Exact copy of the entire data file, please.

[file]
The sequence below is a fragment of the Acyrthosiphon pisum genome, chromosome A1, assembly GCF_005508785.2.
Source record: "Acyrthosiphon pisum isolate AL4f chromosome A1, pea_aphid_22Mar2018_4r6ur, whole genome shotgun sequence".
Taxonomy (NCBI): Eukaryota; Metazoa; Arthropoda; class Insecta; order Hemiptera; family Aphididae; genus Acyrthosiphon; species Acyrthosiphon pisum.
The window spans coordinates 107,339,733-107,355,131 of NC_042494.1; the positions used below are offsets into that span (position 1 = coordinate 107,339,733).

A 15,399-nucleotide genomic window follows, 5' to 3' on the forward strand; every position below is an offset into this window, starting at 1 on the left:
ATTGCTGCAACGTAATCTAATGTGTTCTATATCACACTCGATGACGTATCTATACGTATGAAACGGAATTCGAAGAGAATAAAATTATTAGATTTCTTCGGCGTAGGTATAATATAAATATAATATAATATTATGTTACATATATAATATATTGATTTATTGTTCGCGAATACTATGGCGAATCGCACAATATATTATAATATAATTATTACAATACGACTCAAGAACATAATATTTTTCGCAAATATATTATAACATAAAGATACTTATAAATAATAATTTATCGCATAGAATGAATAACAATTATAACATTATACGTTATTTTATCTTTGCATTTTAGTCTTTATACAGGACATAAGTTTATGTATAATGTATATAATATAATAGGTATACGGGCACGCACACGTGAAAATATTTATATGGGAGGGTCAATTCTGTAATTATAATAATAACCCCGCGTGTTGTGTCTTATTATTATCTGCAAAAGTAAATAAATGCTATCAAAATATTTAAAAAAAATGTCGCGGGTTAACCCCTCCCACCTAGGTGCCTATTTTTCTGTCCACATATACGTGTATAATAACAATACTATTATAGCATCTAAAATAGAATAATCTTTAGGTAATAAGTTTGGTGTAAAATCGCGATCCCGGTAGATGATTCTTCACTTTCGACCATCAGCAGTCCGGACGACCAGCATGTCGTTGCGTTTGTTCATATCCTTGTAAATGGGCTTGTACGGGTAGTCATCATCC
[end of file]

The sequence below is a fragment of the Acyrthosiphon pisum genome, chromosome A1, assembly GCF_005508785.2.
Source record: "Acyrthosiphon pisum isolate AL4f chromosome A1, pea_aphid_22Mar2018_4r6ur, whole genome shotgun sequence".
Taxonomy (NCBI): Eukaryota; Metazoa; Arthropoda; class Insecta; order Hemiptera; family Aphididae; genus Acyrthosiphon; species Acyrthosiphon pisum.
The window spans coordinates 107,339,733-107,355,131 of NC_042494.1; the positions used below are offsets into that span (position 1 = coordinate 107,339,733).

A 15,399-nucleotide genomic window follows, 5' to 3' on the forward strand; every position below is an offset into this window, starting at 1 on the left:
ATTGCTGCAACGTAATCTAATGTGTTCTATATCACACTCGATGACGTATCTATACGTATGAAACGGAATTCGAAGAGAATAAAATTATTAGATTTCTTCGGCGTAGGTATAATATAAATATAATATAATATTATGTTACATATATAATATATTGATTTATTGTTCGCGAATACTATGGCGAATCGCACAATATATTATAATATAATTATTACAATACGACTCAAGAACATAATATTTTTCGCAAATATATTATAACATAAAGATACTTATAAATAATAATTTATCGCATAGAATGAATAACAATTATAACATTATACGTTATTTTATCTTTGCATTTTAGTCTTTATACAGGACATAAGTTTATGTATAATGTATATAATATAATAGGTATACGGGCACGCACACGTGAAAATATTTATATGGGAGGGTCAATTCTGTAATTATAATAATAACCCCGCGTGTTGTGTCTTATTATTATCTGCAAAAGTAAATAAATGCTATCAAAATATTTAAAAAAAATGTCGCGGGTTAACCCCTCCCACCTAGGTGCCTATTTTTCTGTCCACATATACGTGTATAATAACAATACTATTATAGCATCTAAAATAGAATAATCTTTAGGTAATAAGTTTGGTGTAAAATCGCGATCCCGGTAGATGATTCTTCACTTTCGACCATCAGCAGTCCGGACGACCAGCATGTCGTTGCGTTTGTTCATATCCTTGTAAATGGGCTTGTACGGGTAGTCATCATCC